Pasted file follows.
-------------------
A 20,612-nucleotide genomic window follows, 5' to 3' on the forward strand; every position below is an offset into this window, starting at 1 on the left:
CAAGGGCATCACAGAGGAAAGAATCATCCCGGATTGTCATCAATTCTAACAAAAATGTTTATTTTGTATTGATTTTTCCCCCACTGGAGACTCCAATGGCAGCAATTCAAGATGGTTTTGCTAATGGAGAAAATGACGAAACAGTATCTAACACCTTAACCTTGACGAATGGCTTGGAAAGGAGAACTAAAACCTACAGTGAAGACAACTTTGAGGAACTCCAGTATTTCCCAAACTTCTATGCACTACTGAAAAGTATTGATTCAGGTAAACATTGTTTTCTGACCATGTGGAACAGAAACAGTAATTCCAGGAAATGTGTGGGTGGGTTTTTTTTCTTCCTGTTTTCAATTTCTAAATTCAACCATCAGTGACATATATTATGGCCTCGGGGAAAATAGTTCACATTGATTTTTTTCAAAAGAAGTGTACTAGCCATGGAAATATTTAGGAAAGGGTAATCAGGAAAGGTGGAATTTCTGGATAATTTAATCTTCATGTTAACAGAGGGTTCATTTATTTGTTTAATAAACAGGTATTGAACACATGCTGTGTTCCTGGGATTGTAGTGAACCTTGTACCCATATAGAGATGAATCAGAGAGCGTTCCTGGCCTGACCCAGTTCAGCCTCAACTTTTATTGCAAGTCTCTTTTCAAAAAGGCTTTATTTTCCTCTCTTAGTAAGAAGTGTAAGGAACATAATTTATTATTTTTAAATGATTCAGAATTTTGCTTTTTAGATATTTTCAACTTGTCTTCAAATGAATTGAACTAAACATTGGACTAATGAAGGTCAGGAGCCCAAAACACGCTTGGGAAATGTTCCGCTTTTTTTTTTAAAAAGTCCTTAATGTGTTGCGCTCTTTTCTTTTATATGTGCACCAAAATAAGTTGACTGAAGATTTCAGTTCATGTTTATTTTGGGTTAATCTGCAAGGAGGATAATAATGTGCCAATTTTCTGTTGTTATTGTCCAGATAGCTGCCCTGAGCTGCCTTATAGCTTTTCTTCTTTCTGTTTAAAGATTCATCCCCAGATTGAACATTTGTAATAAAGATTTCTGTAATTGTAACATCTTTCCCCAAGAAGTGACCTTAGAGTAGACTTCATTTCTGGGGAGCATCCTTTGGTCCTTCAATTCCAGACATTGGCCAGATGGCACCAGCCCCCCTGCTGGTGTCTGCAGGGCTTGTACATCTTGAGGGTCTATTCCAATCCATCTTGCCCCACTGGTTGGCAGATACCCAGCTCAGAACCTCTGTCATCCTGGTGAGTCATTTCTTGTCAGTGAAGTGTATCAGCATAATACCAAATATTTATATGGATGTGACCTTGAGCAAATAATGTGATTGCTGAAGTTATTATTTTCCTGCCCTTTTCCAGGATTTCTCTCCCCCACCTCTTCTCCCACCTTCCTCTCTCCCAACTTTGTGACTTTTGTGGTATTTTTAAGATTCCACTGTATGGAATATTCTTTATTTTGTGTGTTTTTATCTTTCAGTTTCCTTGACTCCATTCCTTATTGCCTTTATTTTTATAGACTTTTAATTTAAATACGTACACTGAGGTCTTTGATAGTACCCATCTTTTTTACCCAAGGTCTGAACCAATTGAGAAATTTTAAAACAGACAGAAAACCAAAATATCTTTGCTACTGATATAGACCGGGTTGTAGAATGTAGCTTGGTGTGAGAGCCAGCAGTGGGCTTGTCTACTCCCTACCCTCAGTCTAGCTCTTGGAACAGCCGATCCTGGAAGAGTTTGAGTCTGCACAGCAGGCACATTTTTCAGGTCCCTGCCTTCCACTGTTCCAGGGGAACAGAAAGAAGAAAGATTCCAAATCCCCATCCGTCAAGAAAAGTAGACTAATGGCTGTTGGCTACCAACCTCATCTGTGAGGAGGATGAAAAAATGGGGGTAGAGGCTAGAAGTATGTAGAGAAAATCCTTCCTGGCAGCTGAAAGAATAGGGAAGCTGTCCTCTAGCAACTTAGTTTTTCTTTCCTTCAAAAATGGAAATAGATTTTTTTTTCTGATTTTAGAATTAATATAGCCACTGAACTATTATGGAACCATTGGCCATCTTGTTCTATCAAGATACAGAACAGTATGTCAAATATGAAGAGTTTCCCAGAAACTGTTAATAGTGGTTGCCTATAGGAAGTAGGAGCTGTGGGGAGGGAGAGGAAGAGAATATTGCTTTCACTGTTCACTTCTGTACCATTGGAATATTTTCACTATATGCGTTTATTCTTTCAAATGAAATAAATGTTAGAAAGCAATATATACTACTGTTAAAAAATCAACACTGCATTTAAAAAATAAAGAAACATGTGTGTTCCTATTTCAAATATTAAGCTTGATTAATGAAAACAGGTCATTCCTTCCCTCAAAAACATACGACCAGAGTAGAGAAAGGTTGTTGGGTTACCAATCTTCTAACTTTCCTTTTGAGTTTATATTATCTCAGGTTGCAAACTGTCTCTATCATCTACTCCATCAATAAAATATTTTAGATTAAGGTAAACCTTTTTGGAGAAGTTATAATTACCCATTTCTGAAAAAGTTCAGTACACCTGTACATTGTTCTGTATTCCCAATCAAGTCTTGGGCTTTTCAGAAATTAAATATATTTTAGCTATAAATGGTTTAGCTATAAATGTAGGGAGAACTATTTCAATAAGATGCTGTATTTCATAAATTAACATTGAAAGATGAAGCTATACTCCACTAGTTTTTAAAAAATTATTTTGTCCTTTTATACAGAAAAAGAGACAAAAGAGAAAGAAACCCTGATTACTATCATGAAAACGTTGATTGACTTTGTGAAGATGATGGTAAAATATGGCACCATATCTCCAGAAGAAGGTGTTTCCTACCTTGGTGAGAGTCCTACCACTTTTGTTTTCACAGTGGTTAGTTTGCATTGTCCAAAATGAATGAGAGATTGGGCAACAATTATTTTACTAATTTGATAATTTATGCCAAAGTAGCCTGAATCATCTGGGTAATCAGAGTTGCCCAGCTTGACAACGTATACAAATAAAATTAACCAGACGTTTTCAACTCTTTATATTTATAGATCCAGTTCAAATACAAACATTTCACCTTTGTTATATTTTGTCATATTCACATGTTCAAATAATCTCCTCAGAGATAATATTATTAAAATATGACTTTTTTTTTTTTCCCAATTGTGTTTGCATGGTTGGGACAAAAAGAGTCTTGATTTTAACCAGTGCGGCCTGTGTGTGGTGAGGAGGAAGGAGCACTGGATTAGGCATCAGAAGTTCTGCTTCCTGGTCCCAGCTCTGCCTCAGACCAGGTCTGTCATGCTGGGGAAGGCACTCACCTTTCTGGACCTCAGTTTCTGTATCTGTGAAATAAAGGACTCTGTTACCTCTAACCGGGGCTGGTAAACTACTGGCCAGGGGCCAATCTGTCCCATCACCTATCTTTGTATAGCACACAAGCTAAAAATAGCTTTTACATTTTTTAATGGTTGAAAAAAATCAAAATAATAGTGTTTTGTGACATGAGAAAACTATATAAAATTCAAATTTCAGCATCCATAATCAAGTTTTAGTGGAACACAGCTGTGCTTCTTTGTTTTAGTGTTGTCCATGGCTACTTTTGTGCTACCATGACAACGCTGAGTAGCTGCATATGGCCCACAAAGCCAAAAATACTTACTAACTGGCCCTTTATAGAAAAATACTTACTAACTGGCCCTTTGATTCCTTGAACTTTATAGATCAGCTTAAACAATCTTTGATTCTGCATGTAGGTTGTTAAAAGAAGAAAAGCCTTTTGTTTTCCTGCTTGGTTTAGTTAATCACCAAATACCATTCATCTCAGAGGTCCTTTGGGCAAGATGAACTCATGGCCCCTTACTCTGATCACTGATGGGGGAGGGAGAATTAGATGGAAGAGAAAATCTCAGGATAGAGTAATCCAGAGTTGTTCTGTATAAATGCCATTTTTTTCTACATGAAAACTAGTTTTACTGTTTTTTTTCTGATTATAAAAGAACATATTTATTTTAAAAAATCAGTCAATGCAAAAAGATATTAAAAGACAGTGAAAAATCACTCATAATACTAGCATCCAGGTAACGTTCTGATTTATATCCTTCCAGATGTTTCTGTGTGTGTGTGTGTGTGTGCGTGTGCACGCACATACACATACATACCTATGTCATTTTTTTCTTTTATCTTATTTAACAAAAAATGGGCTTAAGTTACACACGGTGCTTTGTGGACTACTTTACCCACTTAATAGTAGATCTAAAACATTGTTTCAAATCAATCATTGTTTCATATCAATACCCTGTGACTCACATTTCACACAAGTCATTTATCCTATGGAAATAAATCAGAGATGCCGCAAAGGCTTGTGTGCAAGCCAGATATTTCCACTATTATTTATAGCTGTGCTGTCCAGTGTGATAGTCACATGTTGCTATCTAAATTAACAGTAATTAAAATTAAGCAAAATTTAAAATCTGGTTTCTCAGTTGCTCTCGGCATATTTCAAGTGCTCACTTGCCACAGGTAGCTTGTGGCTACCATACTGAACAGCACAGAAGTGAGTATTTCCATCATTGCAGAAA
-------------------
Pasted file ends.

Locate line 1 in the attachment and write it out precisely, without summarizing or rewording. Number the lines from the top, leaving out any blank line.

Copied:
A 20,612-nucleotide genomic window follows, 5' to 3' on the forward strand; every position below is an offset into this window, starting at 1 on the left: